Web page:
Keep in mind that in-flight requests to images do not block interaction. You can check this by opening any news website with lots of images — you can interact with the website even though the images are still being loaded.

A solution here would be to utilize the lazy loading technique together with optimizing images on demand. At the end of this article, I will describe how to do this with a practical tool, so stay tuned.

Lazy loading happens when the user scrolls to the point, when the browser “believes” he/she will scroll further to see an image placed somewhere below the above the fold section, and only then the browser fires requests to load images. Leveraging lazy loading for static assets can significantly improve TTI.

Seeking advice: how to improve the TTI metric?

A general rule of thumb would be to follow the advice given in the previous section. The exact areas to look at can be found in your website’s Lighthouse report. Here’s where to look regarding Javascript:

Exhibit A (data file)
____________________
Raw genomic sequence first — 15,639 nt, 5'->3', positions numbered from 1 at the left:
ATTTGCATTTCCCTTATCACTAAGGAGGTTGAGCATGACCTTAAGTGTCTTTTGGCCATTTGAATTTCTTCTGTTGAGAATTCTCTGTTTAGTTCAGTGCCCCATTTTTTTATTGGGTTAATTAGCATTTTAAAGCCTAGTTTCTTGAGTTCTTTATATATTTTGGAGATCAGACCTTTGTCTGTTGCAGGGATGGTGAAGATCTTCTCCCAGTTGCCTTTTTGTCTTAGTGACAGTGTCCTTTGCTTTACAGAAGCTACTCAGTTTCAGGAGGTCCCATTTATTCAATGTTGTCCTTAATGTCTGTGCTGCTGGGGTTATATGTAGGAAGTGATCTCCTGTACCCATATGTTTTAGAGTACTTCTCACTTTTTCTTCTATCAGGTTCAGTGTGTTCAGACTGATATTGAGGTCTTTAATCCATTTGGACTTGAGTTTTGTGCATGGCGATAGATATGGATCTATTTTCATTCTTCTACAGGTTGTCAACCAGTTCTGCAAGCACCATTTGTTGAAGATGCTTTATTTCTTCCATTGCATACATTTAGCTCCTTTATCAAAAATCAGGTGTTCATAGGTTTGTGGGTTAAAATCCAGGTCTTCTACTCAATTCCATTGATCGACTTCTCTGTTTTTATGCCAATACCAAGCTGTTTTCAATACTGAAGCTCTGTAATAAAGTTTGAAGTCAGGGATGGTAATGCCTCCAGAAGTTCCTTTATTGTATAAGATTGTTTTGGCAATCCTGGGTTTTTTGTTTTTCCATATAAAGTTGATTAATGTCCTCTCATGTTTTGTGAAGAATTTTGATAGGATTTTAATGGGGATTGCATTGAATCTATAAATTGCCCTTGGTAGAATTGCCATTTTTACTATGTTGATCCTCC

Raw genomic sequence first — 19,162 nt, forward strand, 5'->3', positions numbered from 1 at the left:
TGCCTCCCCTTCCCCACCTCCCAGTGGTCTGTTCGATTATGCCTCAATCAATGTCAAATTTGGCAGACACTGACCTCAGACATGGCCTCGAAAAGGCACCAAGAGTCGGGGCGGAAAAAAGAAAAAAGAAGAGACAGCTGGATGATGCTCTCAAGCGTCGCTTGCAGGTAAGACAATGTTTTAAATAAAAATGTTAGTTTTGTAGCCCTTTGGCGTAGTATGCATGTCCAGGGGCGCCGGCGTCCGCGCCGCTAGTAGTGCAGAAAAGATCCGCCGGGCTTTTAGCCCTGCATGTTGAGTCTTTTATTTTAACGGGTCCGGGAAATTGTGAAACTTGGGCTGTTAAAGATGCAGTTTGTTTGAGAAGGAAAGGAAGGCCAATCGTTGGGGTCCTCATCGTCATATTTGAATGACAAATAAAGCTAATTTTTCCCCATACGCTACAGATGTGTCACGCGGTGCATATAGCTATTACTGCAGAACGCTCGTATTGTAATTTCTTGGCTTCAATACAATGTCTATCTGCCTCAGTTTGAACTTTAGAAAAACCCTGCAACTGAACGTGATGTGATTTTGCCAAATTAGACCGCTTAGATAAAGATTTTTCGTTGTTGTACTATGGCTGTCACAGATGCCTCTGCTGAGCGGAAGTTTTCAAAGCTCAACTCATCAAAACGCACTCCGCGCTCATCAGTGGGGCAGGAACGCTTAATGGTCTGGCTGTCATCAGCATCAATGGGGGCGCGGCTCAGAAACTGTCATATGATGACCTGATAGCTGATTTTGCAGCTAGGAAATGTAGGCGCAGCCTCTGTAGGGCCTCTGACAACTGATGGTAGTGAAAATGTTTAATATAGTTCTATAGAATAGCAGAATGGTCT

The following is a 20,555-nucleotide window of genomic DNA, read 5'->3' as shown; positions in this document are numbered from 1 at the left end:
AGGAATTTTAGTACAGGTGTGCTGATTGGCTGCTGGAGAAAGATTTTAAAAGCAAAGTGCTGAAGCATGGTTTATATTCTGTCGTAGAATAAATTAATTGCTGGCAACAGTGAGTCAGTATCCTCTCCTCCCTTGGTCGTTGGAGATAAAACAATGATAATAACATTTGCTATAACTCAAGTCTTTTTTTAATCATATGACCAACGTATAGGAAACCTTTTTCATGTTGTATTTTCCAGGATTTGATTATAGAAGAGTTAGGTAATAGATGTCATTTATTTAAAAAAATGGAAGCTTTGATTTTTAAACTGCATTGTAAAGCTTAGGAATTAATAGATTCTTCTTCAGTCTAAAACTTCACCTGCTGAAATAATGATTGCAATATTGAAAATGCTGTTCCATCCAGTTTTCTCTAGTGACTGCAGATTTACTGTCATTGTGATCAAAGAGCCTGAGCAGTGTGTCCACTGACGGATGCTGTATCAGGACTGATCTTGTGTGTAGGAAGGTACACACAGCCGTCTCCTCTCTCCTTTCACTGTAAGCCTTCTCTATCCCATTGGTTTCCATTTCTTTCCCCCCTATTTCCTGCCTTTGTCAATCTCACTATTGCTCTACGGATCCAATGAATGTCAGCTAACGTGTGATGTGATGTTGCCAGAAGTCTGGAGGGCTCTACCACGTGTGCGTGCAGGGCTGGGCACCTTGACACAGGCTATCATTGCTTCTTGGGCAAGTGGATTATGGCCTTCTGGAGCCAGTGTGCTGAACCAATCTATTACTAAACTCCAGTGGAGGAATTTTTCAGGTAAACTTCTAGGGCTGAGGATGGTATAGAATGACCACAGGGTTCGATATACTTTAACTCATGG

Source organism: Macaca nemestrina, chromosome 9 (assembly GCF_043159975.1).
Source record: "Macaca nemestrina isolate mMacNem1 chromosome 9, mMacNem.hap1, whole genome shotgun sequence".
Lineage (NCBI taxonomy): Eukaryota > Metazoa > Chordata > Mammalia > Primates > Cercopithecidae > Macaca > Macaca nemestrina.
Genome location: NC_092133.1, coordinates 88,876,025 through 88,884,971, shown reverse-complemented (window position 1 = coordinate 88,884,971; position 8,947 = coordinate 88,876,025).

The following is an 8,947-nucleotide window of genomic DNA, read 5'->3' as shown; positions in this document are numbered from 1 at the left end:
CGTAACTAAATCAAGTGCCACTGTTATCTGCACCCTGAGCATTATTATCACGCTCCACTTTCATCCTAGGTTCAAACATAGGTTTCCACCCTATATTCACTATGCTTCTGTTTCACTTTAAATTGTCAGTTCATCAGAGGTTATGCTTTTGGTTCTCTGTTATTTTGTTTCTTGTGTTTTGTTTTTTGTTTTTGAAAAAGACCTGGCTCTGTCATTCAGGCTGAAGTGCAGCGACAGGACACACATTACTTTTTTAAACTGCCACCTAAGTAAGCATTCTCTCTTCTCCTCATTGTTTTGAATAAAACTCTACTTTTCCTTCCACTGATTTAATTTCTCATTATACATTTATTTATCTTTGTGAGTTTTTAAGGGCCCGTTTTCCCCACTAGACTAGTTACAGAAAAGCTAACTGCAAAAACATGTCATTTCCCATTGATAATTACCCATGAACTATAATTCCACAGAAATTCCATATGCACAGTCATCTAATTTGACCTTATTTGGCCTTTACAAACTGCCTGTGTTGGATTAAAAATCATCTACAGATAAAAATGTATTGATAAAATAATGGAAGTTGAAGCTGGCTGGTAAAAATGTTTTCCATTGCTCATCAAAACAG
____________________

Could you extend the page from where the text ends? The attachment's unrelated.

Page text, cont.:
Minimize main-thread work

Minimize Main-Thread Work screenshotA high “Script Evaluation” is usually a reason for poor TTI.

Basically, this means that all the JavaScript that runs in the main thread (and locks up the browser) makes a page unresponsive. The devil is in the details here. This accordion tab gives you a rough description of the direction you should be moving in. To find out what tasks take a long time to complete, let’s go to the Performance DevTools tab and run the profiler.

Chrome DevTools “Profiler” TabA visual representation of the page loading process.